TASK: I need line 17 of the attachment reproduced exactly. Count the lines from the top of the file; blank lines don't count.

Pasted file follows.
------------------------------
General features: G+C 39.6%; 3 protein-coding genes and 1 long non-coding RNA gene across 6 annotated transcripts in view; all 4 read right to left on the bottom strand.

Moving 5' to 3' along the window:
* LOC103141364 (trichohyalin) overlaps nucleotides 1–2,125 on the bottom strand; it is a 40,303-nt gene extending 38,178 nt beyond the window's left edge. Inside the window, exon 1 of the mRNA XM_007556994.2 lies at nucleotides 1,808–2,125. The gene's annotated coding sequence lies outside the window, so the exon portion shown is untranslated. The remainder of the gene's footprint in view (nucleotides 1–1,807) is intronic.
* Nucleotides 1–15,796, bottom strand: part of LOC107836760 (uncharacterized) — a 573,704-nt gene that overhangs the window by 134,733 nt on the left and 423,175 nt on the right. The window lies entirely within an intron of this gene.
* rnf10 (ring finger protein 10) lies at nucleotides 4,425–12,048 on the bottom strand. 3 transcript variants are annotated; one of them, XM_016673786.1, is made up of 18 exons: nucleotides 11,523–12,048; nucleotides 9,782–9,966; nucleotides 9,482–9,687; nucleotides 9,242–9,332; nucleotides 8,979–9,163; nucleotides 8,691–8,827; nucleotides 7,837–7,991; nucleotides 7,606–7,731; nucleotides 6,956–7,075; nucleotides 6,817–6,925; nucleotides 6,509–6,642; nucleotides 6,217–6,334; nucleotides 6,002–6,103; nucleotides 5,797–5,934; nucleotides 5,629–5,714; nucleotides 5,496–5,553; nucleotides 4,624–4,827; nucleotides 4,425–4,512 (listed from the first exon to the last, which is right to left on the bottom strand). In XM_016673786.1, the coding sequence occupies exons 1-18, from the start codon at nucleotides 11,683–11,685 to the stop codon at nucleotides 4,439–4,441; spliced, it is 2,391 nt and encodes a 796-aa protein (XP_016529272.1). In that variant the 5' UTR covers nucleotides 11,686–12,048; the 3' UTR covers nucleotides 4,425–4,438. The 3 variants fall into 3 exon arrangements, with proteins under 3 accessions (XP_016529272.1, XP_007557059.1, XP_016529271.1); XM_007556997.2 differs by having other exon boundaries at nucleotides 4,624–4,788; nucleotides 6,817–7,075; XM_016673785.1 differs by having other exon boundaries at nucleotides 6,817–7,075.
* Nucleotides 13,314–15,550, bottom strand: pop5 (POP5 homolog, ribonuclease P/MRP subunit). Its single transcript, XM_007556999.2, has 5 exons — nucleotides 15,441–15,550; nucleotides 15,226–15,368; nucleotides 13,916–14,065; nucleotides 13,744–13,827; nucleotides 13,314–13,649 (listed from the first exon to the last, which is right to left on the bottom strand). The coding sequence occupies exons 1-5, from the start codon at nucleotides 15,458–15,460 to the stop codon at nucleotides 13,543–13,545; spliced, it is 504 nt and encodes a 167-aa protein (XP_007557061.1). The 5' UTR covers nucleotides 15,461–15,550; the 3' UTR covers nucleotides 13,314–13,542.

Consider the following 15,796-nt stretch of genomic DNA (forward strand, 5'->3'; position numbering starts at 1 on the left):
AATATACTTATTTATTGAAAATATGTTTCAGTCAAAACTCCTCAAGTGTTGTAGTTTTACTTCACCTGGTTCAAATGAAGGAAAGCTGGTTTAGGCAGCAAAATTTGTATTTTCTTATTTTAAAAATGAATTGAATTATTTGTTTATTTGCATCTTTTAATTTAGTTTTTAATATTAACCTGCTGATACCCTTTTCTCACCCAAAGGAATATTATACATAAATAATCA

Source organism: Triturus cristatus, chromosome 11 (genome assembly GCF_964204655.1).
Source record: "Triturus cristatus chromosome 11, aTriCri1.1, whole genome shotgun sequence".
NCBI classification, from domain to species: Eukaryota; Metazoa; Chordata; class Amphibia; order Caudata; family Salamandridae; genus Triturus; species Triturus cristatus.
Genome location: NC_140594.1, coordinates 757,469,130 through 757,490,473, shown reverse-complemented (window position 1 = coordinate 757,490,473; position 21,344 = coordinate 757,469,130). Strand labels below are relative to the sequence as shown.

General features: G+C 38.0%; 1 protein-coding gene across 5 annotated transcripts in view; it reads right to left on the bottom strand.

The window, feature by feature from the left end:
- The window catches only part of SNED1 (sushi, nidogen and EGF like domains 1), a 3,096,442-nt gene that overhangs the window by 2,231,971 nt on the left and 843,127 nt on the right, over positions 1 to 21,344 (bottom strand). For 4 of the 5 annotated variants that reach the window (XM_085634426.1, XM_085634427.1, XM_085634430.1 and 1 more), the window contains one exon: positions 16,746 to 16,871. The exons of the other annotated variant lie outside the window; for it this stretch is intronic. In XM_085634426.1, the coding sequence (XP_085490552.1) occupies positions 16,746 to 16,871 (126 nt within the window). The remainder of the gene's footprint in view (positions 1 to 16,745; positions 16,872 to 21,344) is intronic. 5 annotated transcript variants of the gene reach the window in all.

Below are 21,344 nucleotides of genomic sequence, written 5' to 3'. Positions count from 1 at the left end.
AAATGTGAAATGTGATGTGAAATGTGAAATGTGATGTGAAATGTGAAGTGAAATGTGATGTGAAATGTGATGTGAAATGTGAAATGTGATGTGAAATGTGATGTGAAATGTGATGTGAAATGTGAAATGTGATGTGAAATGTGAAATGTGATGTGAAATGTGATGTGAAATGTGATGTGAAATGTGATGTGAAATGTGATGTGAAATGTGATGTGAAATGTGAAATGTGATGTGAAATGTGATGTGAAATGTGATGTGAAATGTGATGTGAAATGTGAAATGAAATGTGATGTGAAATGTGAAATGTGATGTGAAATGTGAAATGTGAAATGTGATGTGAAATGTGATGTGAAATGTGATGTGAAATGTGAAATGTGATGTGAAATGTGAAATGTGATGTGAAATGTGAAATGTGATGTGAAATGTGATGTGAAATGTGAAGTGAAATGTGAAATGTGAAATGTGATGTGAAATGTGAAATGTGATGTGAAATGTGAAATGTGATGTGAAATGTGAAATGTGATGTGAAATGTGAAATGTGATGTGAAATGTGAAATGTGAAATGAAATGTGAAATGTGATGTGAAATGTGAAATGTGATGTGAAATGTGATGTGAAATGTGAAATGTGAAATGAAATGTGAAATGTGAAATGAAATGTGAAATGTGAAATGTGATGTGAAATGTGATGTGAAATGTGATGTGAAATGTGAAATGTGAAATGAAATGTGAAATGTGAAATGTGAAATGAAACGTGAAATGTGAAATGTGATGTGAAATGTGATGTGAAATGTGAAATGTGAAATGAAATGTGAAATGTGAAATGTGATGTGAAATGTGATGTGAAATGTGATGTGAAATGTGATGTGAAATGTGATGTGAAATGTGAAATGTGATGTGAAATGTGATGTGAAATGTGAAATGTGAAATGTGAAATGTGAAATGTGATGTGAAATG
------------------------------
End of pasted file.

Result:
AAATGTGAAATGTGATGTGAAATGTGAAATGTGATGTGAAATGTGAAGTGAAATGTGATGTGAAATGTGATGTGAAATGTGAAATGTGATGTGAAATGTGATGTGAAATGTGATGTGAAATGTGAAATGTGATGTGAAATGTGAAATGTGATGTGAAATGTGATGTGAAATGTGATGTGAAATGTGATGTGAAATGTGATGTGAAATGTGATGTGAAATGTGAAATGTGATGTGAAATGTGATGTGAAATGTGATGTGAAATGTGATGTGAAATGTGAAATGAAATGTGATGTGAAATGTGAAATGTGATGTGAAATGTGAAATGTGAAATGTGATGTGAAATGTGATGTGAAATGTGATGTGAAATGTGAAATGTGATGTGAAATGTGAAATGTGATGTGAAATGTGAAATGTGATGTGAAATGTGATGTGAAATGTGAAGTGAAATGTGAAATGTGAAATGTGATGTGAAATGTGAAATGTGATGTGAAATGTGAAATGTGATGTGAAATGTGAAATGTGATGTGAAATGTGAAATGTGATGTGAAATGTGAAATGTGAAATGAAATGTGAAATGTGATGTGAAATGTGAAATGTGATGTGAAATGTGATGTGAAATGTGAAATGTGAAATGAAATGTGAAATGTGAAATGAAATGTGAAATGTGAAATGTGATGTGAAATGTGATGTGAAATGTGATGTGAAATGTGAAATGTGAAATGAAATGTGAAATGTGAAATGTGAAATGAAACGTGAAATGTGAAATGTGATGTGAAATGTGATGTGAAATGTGAAATGTGAAATGAAATGTGAAATGTGAAATGTGATGTGAAATGTGATGTGAAATGTGATGTGAAATGTGATGTGAAATGTGATGTGAAATGTGAAATGTGATGTGAAATGTGATGTGAAATGTGAAATGTGAAATGTGAAATGTGAAATGTGATGTGAAATG